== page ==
For deaf teacher, teaching ASL is more than just a job


In upstairs B-hall, in a room surrounded by the chaos and continuous noise of high school, there is a pocket of quiet where Arlington High School’s newest language teacher uses his hands to teach rather than words. Travis Belmontes-Merrell is the new American Sign Language teacher, and ASL is more than a job for him-he’s deaf himself.

Belmontes-Merrell teaches all three levels of ASL, helping his students learn not only the language itself, but also placing an emphasis on learning deaf culture.

“They develop more than just the language base because they learn how to interpret,” he said. “Learning interpreting is very vital in the deaf community. We want them to be able to understand how to translate in many different forms. Not only are they learning the language’s hard grammar, they learn how different varieties of signs represent the same word, so they have to learn how to translate that.”

Taking ASL is unlike any other spoken language, and it has a unique set of difficulties to teach compared to the other languages offered at Arlington.

“Learning sign language is like learning two languages in one, it’s like learning French and also learning ASL,” Belmontes-Merrell said. “It’s harder because we have more of a structured grammar language and it’s relatively new compared to other languages that have been around for years, centuries. ASL is still developing.”

The ASL program works to get those that participate in the upper levels of ASL to the point where they no longer rely on their voices to communicate the things that they know in sign language. According to Belmontes-Merrell, “for ASL III it is required that they have total voice off in my class, mainly being that I want them to be fully immersed, and ASL II is about 50/50. The eventual goal is to have them also be total voice off, hopefully by next year.”

Just like any language, full immersion helps to quickly teach practical signs that are used in everyday life. The difference is, as you learn a spoken language it is easier to speak more, while in ASL, the more you learn the easier it is to be quiet.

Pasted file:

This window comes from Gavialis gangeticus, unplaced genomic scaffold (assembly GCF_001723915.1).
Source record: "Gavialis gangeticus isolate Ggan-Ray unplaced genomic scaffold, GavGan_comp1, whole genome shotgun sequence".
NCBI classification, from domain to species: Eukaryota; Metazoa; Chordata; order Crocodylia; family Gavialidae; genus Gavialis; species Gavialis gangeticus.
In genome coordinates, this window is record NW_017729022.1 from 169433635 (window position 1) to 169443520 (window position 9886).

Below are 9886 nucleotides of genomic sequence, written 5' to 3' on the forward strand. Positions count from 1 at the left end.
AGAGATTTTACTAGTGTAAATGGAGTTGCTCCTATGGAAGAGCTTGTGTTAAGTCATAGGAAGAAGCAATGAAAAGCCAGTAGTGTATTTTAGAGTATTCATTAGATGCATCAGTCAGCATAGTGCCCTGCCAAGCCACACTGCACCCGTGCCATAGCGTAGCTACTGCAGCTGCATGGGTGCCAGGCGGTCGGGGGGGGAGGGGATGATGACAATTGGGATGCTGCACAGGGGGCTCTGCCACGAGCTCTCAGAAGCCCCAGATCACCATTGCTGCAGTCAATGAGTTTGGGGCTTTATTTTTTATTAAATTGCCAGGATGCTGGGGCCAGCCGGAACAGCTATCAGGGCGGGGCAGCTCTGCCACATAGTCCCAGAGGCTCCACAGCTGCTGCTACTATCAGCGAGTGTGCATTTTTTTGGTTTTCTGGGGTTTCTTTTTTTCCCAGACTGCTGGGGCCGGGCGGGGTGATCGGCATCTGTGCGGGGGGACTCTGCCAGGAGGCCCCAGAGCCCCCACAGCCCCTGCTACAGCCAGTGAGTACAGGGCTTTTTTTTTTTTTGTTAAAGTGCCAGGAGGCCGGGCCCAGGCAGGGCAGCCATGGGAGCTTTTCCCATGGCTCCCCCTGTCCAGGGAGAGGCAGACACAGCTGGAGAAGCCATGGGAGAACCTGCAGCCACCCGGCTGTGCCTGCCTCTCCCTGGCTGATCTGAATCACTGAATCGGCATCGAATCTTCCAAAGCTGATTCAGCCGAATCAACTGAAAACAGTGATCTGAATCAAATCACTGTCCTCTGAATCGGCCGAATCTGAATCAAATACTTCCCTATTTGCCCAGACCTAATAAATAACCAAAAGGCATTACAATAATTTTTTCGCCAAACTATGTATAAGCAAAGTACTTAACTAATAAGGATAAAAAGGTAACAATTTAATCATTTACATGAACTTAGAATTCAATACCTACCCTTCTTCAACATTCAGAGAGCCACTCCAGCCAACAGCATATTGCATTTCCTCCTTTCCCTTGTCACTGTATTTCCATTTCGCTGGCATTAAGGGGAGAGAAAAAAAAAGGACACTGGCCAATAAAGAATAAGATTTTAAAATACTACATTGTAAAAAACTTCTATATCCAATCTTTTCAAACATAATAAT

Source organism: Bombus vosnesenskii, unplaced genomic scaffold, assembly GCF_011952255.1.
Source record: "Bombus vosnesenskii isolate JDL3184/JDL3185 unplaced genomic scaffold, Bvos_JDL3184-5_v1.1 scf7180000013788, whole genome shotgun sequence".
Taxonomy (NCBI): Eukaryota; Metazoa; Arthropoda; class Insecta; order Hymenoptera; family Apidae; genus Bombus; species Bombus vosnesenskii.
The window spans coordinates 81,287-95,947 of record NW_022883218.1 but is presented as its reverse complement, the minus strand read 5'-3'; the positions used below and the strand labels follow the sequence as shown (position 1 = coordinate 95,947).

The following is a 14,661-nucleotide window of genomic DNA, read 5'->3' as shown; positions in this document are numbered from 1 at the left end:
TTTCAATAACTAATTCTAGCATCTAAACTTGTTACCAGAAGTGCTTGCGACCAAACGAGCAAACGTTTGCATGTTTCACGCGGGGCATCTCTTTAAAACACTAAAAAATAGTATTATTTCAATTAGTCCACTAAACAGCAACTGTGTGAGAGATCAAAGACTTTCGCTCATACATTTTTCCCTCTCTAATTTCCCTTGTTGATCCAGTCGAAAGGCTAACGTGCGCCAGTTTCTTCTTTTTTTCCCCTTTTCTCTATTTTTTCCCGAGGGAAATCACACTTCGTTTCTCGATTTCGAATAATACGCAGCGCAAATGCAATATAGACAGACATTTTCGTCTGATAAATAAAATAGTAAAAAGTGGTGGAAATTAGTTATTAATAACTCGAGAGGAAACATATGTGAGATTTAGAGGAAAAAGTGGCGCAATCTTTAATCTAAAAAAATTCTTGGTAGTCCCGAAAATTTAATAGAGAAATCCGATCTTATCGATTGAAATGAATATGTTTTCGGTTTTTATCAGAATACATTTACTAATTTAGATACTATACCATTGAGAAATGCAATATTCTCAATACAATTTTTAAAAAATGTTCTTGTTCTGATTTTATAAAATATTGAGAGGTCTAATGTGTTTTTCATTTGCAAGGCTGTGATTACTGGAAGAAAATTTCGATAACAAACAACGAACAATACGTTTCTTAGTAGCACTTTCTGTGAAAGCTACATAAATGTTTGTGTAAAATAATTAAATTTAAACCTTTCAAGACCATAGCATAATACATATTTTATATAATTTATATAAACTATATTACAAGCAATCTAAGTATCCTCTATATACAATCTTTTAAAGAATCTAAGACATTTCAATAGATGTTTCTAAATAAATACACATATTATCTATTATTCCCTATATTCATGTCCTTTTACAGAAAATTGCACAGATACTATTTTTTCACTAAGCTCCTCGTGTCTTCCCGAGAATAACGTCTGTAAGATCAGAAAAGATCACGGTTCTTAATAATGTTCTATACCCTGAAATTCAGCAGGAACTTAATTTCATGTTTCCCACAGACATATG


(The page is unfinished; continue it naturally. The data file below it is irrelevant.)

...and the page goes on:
Belmontes-Merrell also heads up Sign Club, the school’s ASL club, and he has big plans for what he wants to do with them.

“My goal is to travel to a deaf and hard of hearing school so that students can get to experience and see what it’s like where they live,” he said. “We like to reference deaf and hard of hearing schools as close to Harry Potter because they’re sent away from their families or sometimes they go to a school where they can become a family. So I think it would be important to go to a school and integrate with the students there.”

While this wouldn’t happen until later in May, Sign Club also just wrapped up their candy cane drive and are setting up a pen pal program between the level three class and another ASL class in California.

Being deaf, though, doesn’t affect his ability to function as a teacher outside of the classroom either.

“The only thing we can’t do is hear, and that’s a famous quote that a lot of people know in the deaf community,” he said. “That is very true to everyday life. It has not hindered me in any of my teaching or any other jobs I have had before.”

For those thinking about joining ASL in coming years, he recommends the program to everyone.

“As a deaf teacher, many students get scared of coming up and approaching me,” he said. “I’d like to let them know that the deaf community and myself, we’re very open to communication with people. The more that you learn and really involve yourself in the language, we become more like peers and we want to help out, we want you to feel part of our world. My advice for anyone thinking about taking it still would be do it, join it, involve yourself in it, you’ll love it.”